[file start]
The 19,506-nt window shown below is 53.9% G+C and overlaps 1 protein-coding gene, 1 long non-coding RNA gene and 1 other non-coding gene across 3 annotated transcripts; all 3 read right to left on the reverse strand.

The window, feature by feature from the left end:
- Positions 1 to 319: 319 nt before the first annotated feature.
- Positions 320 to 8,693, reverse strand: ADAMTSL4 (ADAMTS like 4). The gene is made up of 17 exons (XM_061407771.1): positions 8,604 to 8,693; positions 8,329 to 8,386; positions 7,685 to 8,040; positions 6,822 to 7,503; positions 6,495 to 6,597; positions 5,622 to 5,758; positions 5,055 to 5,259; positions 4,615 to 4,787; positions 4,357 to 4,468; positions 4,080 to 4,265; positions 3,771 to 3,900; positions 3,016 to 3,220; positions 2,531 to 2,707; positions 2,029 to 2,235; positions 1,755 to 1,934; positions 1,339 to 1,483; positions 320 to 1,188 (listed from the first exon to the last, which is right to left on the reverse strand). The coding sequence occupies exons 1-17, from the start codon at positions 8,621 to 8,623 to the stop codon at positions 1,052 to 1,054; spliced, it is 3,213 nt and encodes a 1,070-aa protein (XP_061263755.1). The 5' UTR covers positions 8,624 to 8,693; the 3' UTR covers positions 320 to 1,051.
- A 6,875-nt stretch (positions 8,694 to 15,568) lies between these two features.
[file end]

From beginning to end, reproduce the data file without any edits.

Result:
The 19,506-nt window shown below is 53.9% G+C and overlaps 1 protein-coding gene, 1 long non-coding RNA gene and 1 other non-coding gene across 3 annotated transcripts; all 3 read right to left on the reverse strand.

The window, feature by feature from the left end:
- Positions 1 to 319: 319 nt before the first annotated feature.
- Positions 320 to 8,693, reverse strand: ADAMTSL4 (ADAMTS like 4). The gene is made up of 17 exons (XM_061407771.1): positions 8,604 to 8,693; positions 8,329 to 8,386; positions 7,685 to 8,040; positions 6,822 to 7,503; positions 6,495 to 6,597; positions 5,622 to 5,758; positions 5,055 to 5,259; positions 4,615 to 4,787; positions 4,357 to 4,468; positions 4,080 to 4,265; positions 3,771 to 3,900; positions 3,016 to 3,220; positions 2,531 to 2,707; positions 2,029 to 2,235; positions 1,755 to 1,934; positions 1,339 to 1,483; positions 320 to 1,188 (listed from the first exon to the last, which is right to left on the reverse strand). The coding sequence occupies exons 1-17, from the start codon at positions 8,621 to 8,623 to the stop codon at positions 1,052 to 1,054; spliced, it is 3,213 nt and encodes a 1,070-aa protein (XP_061263755.1). The 5' UTR covers positions 8,624 to 8,693; the 3' UTR covers positions 320 to 1,051.
- A 6,875-nt stretch (positions 8,694 to 15,568) lies between these two features.